Pigs would make a reasonable job of clearing it for you, theoretically, with just 4 acres you could get a self propelled plough and do it yourself, and as for harrowing and seeding, you're as well with a quad bike and tow along (I do mine this way - and have switchable implements on a single frame to enable me to aerate, tine harrow/scarify and roll; with a separate seeder).

If you're planting a forest garden, you may not need to improve the ground first, but be warned sheep will strip the bark from any newly planted trees and kill them so you'll need either really good fencing or to allow the trees to mature before you bring in the livestock.  Depending on the type of sheep and pigs you're aiming for, they may be just fine on the land as it is; this time of year all land looks bad, especially if it's not been 'used' for a few years; that may be to your advantage though!

Oh and you probably can't put livestock on newly sown fields (for at least a couple of years), as they'll poach it dreadfully.  There's no point putting pigs on newly sown ground as they'll root it back to mud anyway, so you may want to re-think your plans a bit?  Native/primitive/rare breed sheep are excellent at weed clearance so you may want to think about sectioning the land and using a combination of sheep and pigs to clear a section at a time, then plant it up as you go.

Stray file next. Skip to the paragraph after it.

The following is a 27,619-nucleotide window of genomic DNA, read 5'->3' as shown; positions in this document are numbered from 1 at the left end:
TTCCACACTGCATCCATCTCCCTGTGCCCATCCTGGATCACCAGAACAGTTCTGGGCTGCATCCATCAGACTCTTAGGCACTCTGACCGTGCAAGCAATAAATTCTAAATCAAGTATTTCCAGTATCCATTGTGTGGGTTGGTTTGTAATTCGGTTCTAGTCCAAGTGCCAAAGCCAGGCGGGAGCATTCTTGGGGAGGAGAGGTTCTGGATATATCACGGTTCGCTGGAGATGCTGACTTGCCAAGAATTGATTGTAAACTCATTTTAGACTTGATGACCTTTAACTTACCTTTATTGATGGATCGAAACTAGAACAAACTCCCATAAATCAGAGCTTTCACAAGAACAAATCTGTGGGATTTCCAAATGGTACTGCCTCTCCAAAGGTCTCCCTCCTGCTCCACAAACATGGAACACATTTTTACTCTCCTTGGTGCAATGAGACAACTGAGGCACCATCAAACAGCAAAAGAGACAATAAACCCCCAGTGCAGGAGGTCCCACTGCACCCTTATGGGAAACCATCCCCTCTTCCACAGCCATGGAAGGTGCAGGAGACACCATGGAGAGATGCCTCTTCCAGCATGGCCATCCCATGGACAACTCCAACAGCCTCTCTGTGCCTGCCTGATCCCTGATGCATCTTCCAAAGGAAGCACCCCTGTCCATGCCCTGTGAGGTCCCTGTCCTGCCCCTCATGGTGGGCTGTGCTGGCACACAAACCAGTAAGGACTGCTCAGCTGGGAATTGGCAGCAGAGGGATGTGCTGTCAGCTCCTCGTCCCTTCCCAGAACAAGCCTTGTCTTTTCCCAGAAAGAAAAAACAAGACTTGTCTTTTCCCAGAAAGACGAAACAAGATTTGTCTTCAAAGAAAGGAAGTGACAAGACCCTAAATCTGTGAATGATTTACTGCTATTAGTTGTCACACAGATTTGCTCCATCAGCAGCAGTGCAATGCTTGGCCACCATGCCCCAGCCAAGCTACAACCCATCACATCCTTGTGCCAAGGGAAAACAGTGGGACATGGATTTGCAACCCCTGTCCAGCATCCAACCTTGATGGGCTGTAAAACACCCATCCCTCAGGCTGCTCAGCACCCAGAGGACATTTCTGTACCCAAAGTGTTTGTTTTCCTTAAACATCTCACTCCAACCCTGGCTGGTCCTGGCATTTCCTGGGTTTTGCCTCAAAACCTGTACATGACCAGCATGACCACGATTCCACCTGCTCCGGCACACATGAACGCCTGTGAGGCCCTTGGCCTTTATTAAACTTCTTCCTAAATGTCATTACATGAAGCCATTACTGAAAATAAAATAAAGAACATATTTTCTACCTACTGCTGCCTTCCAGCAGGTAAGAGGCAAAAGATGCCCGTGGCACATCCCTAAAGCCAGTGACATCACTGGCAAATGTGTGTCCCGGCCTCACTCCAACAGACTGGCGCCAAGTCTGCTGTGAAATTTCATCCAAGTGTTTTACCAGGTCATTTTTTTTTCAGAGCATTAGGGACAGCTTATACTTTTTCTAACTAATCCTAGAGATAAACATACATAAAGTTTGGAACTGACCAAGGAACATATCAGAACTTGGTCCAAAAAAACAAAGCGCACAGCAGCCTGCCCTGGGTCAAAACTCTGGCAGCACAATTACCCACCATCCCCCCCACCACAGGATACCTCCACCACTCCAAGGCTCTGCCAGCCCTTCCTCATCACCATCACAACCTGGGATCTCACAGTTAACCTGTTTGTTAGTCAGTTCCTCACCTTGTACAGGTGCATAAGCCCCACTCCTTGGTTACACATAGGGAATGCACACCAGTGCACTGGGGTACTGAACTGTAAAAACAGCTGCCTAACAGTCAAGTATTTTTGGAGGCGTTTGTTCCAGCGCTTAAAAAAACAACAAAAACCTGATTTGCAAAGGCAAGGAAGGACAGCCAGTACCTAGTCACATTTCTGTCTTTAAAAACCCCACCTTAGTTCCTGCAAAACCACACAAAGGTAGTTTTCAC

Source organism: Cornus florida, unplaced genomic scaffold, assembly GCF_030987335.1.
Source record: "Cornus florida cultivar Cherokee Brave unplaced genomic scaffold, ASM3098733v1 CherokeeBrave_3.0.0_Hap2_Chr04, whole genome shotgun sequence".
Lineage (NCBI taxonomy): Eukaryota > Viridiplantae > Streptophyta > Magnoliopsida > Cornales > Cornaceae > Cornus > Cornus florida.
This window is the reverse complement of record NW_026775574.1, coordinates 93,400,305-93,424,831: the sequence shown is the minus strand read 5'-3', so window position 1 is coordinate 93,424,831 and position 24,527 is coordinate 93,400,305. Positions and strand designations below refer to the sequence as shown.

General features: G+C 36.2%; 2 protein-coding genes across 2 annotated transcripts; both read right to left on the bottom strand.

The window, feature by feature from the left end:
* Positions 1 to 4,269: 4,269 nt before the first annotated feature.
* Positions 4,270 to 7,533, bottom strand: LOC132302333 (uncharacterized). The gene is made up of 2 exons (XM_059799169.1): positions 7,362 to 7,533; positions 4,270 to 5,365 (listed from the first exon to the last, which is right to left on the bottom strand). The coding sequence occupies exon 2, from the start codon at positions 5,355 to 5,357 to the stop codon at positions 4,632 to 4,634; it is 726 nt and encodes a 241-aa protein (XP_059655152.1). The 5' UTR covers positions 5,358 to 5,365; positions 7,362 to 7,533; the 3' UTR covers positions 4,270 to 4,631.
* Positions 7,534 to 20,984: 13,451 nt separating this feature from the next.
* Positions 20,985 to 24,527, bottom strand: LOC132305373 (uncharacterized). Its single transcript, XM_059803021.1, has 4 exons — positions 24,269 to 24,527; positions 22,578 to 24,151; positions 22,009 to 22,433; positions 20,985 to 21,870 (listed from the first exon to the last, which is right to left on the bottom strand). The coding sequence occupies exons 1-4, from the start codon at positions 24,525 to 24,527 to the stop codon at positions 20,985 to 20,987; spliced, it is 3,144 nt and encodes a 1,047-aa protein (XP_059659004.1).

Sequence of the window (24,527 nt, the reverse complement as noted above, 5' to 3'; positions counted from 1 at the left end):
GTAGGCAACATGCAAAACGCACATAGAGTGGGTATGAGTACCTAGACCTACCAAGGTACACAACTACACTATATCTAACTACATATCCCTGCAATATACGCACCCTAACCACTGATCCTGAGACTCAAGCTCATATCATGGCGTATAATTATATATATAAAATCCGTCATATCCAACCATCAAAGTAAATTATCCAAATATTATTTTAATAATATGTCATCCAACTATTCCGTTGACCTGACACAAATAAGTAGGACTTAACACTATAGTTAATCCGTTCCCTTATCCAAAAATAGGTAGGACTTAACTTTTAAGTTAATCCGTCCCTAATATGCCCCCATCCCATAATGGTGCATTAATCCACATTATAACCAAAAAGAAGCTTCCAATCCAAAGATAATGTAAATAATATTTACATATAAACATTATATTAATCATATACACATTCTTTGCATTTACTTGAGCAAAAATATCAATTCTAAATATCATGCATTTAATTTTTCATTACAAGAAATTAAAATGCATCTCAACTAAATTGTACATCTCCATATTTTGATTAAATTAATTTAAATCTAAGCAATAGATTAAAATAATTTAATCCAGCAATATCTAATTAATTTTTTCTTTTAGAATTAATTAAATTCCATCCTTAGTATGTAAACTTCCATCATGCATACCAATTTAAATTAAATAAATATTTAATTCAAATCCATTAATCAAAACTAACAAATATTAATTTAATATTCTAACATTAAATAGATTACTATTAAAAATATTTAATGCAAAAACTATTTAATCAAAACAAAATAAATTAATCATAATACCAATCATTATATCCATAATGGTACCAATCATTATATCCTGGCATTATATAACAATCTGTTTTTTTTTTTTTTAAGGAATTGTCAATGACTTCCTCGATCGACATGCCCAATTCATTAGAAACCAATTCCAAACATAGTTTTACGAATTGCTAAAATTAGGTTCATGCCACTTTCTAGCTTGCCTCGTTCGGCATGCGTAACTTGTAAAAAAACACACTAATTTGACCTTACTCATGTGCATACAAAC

Excellence is the result of caring more than others think is wise, risking more than others think is safe, dreaming more than others think is practical and expecting more than others think is possible.

stufe35

  • Joined Jan 2013
Re: Aberdeenshire - trying to fhire someone to plough/harrow
« Reply #3 on: March 02, 2017, 01:49:27 pm »
Try your local vintage tractor club, there will often be an enthusiast with all the kit but no where to use it, will be delighted to come and work on a plot that size.